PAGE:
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Dry Processing

PC 5.02 Interview with Anabella Meneses

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Anabella was the 2017 Guatemalan Cup of Excellence winner. Her farm Santa Felisa is located in the town of Acatenango, west of Guatemala City. Anabella is an agronomist as well as an award-winning producer; we interviewed her about agronomy in our Terroir course.



Barista Hustle – With your natural-processed lots, do you wash the cherry before you commence the drying process? (Can you summarise for us the steps, if any, between harvesting and drying?)

Anabella Meneses – First, I wash the cherries and take out the floaters. Then, I proceed to dry the cherries to get rid of the excess of water. After this point, I play with different drying rates and fermentation of the cherries. The way I ferment and dry the cherries depends on the result I want on the cup profile.


BH – Can you tell us about the difference between raised beds compared with concrete or tile patios? Which do you use/prefer?

AM – For naturals, I personally prefer raised beds to concrete patios, since concrete drying is faster because the energy transfer is higher, and it is easier to damage the cherry [due to] the ‘gradient of the temperature increase’ inside the cherry, as well as mechanical impacts. Raised beds ‘aerates’ the cherries more, the drying process is gentler, and raised beds are ergonomically better for the people involved in turning the mass of cherries.


BH – Have you found a particular drying time to be optimum for naturals, or is it different with every new harvest?

AM – It depends on the weather and also the effect you want to express in the beverage. It can be from 15 days to 30 days.… It is a complex and a very interesting subject to study.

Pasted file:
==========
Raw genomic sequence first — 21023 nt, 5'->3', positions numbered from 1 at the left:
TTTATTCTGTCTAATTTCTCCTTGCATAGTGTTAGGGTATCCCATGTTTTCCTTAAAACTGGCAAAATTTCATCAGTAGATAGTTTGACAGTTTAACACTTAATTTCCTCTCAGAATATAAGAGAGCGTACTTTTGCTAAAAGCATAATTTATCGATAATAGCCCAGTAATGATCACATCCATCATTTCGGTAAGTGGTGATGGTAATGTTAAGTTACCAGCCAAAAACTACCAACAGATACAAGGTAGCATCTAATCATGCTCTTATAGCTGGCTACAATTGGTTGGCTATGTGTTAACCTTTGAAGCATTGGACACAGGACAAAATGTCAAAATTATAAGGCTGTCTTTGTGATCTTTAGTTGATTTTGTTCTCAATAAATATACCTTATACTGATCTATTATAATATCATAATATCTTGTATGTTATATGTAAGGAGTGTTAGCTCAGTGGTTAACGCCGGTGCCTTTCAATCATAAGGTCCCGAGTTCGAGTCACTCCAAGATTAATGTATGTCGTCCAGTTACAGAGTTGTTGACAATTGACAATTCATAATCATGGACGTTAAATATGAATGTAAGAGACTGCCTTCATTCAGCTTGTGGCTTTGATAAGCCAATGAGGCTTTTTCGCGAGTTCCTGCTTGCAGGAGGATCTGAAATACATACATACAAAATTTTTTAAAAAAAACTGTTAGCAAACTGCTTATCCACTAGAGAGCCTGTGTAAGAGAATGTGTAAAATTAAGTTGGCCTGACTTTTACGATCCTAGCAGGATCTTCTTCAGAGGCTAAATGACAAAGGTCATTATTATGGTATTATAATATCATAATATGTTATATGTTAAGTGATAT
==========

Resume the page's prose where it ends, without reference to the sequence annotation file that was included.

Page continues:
BH – What’s the normal humidity level at your farm?

AM – During the harvest from November to April, it is 40–70%. From May to October, it is 50–80% during the farmwork season.


BH – We know some producers who combine drying beds and Guardiolas (especially if their farms or mills are located in areas of high humidity.) What’s your opinion of naturals that have been machine dried rather than dried on patios or raised beds?

AM – Some secondary metabolites will be transformed or even destroyed with the high temperatures. Also, temperatures over 40° C [104° F] will stop the wild yeast reproduction. I prefer to control this variable on the raised beds.

In my personal experience, I have better quality when I process less coffee. So, I prefer a ‘slower process and more quality’ to a ‘quicker process and more quantity’.


BH – Is it the case that the longer you take to dry your coffee, the more boozy and funky it tastes, or is it not that simple?

AM – It is not that simple at all. You can spoil your coffee mass, also. It is a matter of controlling the temperature and the humidity from the environment and inside the beans. (It is very important to avoid mycotoxins or fungus that will consume the sugars available inside of the beans, for example.)  


BH – We know some farmers who have constructed UV filters over their raised beds. Do you think UV light exposure makes any difference to the final flavor of naturals and pulped naturals? What are the pros and cons of UV exposure for naturals?   

AM – I personally protect the beans from the direct sun rays. It is very important to protect the cherries to avoid temperatures that will limit the ecological succession of the microorganisms responsible for the production of the secondary metabolites that we want.    The UV filters will protect all the nutrients and the microbiota activity happening inside the fruit.


BH – Have you done any experiments with mixing in starter cultures (yeasts or bacteria) prior to drying coffee in the natural and pulped natural (honey) processes?

AM – I do it in my naturals and full-wash coffees, with interesting results, but personally, I get better results when the ‘inoculum’ is made from the existing microorganisms … from the biota of the farm.


BH – After drying your naturals, do you hull them straightaway, or do you leave the coffee to rest for a while?

AM – We process the coffee in [relation to] the estimated time of delivery. The coffee beans stored with all the husks will have more protection; extra layers covering the bean are better.  But it is important to warehouse the beans in proper bags to avoid changes in the flavors — or, worst — for the beans to turn oldish and white, which reduces their shelf life.